The eyes of the golfing world will be on the DP World Tour Championship this week.
There should be no doubt that the season-ending tournament has become the flagship event of the European Tour.
Year after year, it has delivered one humdinger performance after another. The Race to Dubai system has also proved to be fair, with the top-ranked European Tour stars prevailing in the end, unlike the fickleness of the PGA Tour’s FedEx Cup.
And once again, it seems appropriate that the battle for the European No1 honour will be fought between the two major champions who are part of the Tour (Masters winner Danny Willett and Open champion Henrik Stenson), the highest ranked European player in the world (Rory McIlroy) and the hottest European player on the planet (Alex Noren).
Then there is also a small matter of a $1.33 million winner’s cheque that goes to the tournament champion.
The action starts on Thursday on the Earth course, and it will surely be fascinating. But an equally-discussed topic on the golf course is the recent announcement by the European Tour on the Rolex Series – a bouquet of seven premium tournaments that will have a minimum of $7 million prize money this season.
Not only will these events be cash-rich, they will also be heavily marketed and promoted by the European Tour in association with umbrella sponsor Rolex.
The players are obviously ecstatic – who doesn’t like the possibility of a significant pay rise? However, it is going to create a few scheduling issues for the top stars.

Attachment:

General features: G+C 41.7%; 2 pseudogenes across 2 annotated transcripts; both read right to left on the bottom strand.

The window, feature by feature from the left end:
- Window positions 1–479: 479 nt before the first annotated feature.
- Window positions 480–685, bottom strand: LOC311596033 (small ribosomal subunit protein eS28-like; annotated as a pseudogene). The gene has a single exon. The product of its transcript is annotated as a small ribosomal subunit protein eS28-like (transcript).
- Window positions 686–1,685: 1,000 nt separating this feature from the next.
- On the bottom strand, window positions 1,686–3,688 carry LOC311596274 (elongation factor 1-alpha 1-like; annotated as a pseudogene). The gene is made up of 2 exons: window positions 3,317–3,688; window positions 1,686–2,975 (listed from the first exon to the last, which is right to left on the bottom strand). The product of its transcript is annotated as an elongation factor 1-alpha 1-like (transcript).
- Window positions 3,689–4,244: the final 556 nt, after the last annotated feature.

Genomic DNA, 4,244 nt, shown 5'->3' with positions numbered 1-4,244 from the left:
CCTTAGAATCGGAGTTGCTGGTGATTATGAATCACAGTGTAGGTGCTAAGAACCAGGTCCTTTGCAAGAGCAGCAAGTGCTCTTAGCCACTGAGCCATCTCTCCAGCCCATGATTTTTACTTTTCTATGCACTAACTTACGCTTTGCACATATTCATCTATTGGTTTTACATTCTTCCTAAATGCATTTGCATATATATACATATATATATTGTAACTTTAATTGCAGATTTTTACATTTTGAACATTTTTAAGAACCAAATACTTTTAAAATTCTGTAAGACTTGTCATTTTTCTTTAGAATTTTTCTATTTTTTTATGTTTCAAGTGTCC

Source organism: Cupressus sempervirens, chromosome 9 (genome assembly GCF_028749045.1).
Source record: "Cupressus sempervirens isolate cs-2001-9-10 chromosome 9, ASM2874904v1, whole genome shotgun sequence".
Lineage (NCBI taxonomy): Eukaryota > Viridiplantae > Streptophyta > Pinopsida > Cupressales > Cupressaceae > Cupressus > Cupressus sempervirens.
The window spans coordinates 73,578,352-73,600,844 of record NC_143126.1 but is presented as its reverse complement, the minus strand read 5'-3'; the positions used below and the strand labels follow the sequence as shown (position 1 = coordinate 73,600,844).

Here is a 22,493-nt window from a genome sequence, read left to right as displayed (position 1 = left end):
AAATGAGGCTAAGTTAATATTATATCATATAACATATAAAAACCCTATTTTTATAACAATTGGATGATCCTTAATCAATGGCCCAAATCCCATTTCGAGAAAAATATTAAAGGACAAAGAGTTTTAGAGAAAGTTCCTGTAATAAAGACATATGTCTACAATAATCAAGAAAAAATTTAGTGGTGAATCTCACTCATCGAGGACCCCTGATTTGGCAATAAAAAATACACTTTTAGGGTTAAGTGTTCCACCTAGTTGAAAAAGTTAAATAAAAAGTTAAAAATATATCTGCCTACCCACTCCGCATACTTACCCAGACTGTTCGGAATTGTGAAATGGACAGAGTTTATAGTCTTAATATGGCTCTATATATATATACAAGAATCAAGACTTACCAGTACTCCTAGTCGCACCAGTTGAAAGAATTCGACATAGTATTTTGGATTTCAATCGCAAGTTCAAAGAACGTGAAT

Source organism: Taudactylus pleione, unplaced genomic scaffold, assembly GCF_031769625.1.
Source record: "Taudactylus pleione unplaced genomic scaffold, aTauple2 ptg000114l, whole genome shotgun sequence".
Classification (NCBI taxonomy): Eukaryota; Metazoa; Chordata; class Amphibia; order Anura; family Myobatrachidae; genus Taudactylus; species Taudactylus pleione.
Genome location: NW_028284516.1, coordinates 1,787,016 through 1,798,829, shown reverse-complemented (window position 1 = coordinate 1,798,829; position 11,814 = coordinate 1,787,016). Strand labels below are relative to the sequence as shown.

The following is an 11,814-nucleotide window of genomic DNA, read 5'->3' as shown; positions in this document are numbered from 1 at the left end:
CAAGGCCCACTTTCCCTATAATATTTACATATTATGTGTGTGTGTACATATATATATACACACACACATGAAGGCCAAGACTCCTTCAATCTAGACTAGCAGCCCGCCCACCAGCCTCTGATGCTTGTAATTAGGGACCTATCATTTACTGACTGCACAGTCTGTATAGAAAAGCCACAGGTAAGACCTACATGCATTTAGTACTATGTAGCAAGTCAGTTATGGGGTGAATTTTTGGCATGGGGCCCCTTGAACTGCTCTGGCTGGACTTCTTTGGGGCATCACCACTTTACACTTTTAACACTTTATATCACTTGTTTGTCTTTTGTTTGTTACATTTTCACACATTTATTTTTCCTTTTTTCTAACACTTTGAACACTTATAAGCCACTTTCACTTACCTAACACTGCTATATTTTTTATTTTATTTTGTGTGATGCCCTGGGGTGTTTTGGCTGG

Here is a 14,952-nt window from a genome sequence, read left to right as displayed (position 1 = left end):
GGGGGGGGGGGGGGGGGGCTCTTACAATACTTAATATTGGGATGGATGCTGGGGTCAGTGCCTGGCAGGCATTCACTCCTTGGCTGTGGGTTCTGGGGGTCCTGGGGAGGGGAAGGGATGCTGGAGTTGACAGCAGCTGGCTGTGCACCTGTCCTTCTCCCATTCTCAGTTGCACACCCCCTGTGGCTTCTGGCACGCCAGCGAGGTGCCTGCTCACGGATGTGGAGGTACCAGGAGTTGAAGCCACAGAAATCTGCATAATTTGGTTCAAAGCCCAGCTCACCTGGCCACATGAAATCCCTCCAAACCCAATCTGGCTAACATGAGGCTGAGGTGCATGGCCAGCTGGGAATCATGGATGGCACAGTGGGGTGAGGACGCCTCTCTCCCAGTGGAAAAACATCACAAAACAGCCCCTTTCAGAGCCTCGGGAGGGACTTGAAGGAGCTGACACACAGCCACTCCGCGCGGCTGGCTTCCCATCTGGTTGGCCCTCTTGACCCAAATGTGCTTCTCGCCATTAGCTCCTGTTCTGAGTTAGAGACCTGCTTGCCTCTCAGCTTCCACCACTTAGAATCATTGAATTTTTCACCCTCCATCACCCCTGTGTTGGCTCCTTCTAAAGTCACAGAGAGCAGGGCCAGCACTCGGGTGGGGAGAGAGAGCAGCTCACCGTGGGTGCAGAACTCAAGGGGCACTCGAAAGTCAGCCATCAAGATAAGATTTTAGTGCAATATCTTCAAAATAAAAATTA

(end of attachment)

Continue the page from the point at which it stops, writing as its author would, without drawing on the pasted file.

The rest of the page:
The good thing about the events is that they are slotted in two particular time periods – before the Open Championship and after the FedEx Cup. That should help attract more European, as well as American, players playing on the PGA Tour.
It is also sensible on part of the Tour that they haven’t introduced any ‘mandatory’ numbers for the members to participate, which was a big bone of contention when the Final Series was first introduced. They just want to make the product better and expect a buy-in from the players, instead of forcing it on them.
Even more thoughtful was the creation of Access List – a separate money list that would not include earnings from the Rolex Series events, the Masters, the PGA Championship and the World Golf Championship events.
Because these events carry a lot of prize money, most players from the lower qualification categories stand no chance of competing against them on the Race to Dubai. One top-10 finish would earn them a lot more than the several top-five finishes on the smaller events.
The rank and file of the European Tour, which has mostly remained a neglected bunch, will gain a lot from this. The top-10 players from the Access List will secure their playing privileges for the next season.
And unlike some of the comments that I saw saying this new system was becoming too convoluted and complex – it really isn’t. The Rolex Series events are like any other normal event on the Tour, except for the fact that they will benefit from extra promotion through TV and other digital platforms.
You’ve got to hand it to Keith Pelley. The European Tour Chief Executive is fast turning his vision into reality, and there is no mistaking the vitality around the Tour.
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